While fall has brought us a few gorgeous sunny days, temperatures have dropped and the garden is winding down.
I took a quick look at what was growing, what was dying, and what could be harvested. The cantaloupe vines were dying way back and part of the zucchini looked crumpled and diseased.
So while I doubt that the melons were truly ripe, I figured it was time to bring them in.
Yesterday, I began the process of figuring out what to do with our bounty. I made zucchini chips in the dehydrator and shredded the rest for cupcakes and bread this winter. We enjoyed cantaloupe for dinner. It was a touch under ripe, but much better than the one I picked a few weeks back. I’ll leave the rest on the counter to ripen for awhile.
I also have the better part of 40 pounds of apples we bought from a local grower through Baby Girl’s FFA club. Honeycrisp apples for a dollar a pound–they are amazingly sweet and juicy. Now that the zucchini chips are done, it’s time for apple chips, too.
The watermelon and pumpkin vines are still looking healthy, so I decided to leave them to ripen in the field and on the tennis court. Of course the forecast is for temperatures in the mid- to high 50’s for the next 10 days. Perhaps it’s just wishful thinking that the watermelons will ripen outside, or maybe I’m running out of room on my countertops. I’ll need to keep an eye on them.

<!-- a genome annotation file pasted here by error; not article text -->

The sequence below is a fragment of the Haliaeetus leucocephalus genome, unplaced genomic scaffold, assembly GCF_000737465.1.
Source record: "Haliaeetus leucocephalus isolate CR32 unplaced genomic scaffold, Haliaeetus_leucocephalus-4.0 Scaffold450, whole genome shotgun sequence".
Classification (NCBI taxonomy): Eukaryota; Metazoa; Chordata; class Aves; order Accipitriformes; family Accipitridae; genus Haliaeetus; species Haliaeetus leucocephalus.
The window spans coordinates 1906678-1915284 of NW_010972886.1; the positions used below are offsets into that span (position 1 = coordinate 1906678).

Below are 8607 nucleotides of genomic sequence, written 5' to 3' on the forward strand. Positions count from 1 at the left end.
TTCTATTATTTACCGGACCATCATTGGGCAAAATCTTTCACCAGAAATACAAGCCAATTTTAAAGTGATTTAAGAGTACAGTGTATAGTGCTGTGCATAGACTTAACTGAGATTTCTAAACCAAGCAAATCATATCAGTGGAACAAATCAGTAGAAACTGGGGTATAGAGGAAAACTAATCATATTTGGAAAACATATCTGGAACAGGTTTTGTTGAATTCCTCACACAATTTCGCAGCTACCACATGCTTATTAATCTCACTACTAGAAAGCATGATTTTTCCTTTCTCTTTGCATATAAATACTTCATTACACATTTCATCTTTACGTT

Since the yard and the gardens require a little less attention this time of year, I had time to go to a seminar on extending the growing season. While I liked author Bill Thorness’ tips on edible gardening during the fall and winter, I was most excited to learn that King Conservation District offers free soil testing. Each address receives up to five soil tests. With the headaches we had with the top soil we brought in last spring, and flower beds lined by firs and pines, I’m sure our soil needs some help. A specific test showing what’s lacking is such a great idea. If you’re local, you can learn more about soil testing at this link.
I have visions of cold frames, soil tests, and lush gardens dancing in my head. I do like a challenge; then again, I have a huge box of apples on the counter in need of some attention.
Is your vegetable garden winding down? How is fall shaping up for you?